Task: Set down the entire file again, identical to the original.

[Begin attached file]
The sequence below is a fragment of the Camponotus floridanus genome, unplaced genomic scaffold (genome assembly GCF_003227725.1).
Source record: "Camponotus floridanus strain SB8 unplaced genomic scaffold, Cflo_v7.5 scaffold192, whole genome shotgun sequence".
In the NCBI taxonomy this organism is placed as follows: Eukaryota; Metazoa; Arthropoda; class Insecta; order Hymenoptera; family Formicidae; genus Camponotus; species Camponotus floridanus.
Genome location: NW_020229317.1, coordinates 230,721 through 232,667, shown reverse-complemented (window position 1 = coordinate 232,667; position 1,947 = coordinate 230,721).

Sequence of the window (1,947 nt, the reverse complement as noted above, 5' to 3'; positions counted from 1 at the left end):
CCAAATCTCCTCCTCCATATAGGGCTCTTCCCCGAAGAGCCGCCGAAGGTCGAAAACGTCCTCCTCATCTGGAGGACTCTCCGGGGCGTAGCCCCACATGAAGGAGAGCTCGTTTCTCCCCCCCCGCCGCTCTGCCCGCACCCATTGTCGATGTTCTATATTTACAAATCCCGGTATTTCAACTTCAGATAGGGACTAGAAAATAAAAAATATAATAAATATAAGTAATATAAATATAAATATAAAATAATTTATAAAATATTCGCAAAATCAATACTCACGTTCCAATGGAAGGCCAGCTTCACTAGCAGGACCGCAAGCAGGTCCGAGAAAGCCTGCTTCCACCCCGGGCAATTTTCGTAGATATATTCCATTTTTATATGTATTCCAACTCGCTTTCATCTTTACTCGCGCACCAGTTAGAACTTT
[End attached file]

The sequence below is a fragment of the Camponotus floridanus genome, unplaced genomic scaffold (genome assembly GCF_003227725.1).
Source record: "Camponotus floridanus strain SB8 unplaced genomic scaffold, Cflo_v7.5 scaffold192, whole genome shotgun sequence".
In the NCBI taxonomy this organism is placed as follows: Eukaryota; Metazoa; Arthropoda; class Insecta; order Hymenoptera; family Formicidae; genus Camponotus; species Camponotus floridanus.
Genome location: NW_020229317.1, coordinates 230,721 through 232,667, shown reverse-complemented (window position 1 = coordinate 232,667; position 1,947 = coordinate 230,721).

Sequence of the window (1,947 nt, the reverse complement as noted above, 5' to 3'; positions counted from 1 at the left end):
CCAAATCTCCTCCTCCATATAGGGCTCTTCCCCGAAGAGCCGCCGAAGGTCGAAAACGTCCTCCTCATCTGGAGGACTCTCCGGGGCGTAGCCCCACATGAAGGAGAGCTCGTTTCTCCCCCCCCGCCGCTCTGCCCGCACCCATTGTCGATGTTCTATATTTACAAATCCCGGTATTTCAACTTCAGATAGGGACTAGAAAATAAAAAATATAATAAATATAAGTAATATAAATATAAATATAAAATAATTTATAAAATATTCGCAAAATCAATACTCACGTTCCAATGGAAGGCCAGCTTCACTAGCAGGACCGCAAGCAGGTCCGAGAAAGCCTGCTTCCACCCCGGGCAATTTTCGTAGATATATTCCATTTTTATATGTATTCCAACTCGCTTTCATCTTTACTCGCGCACCAGTTAGAACTTT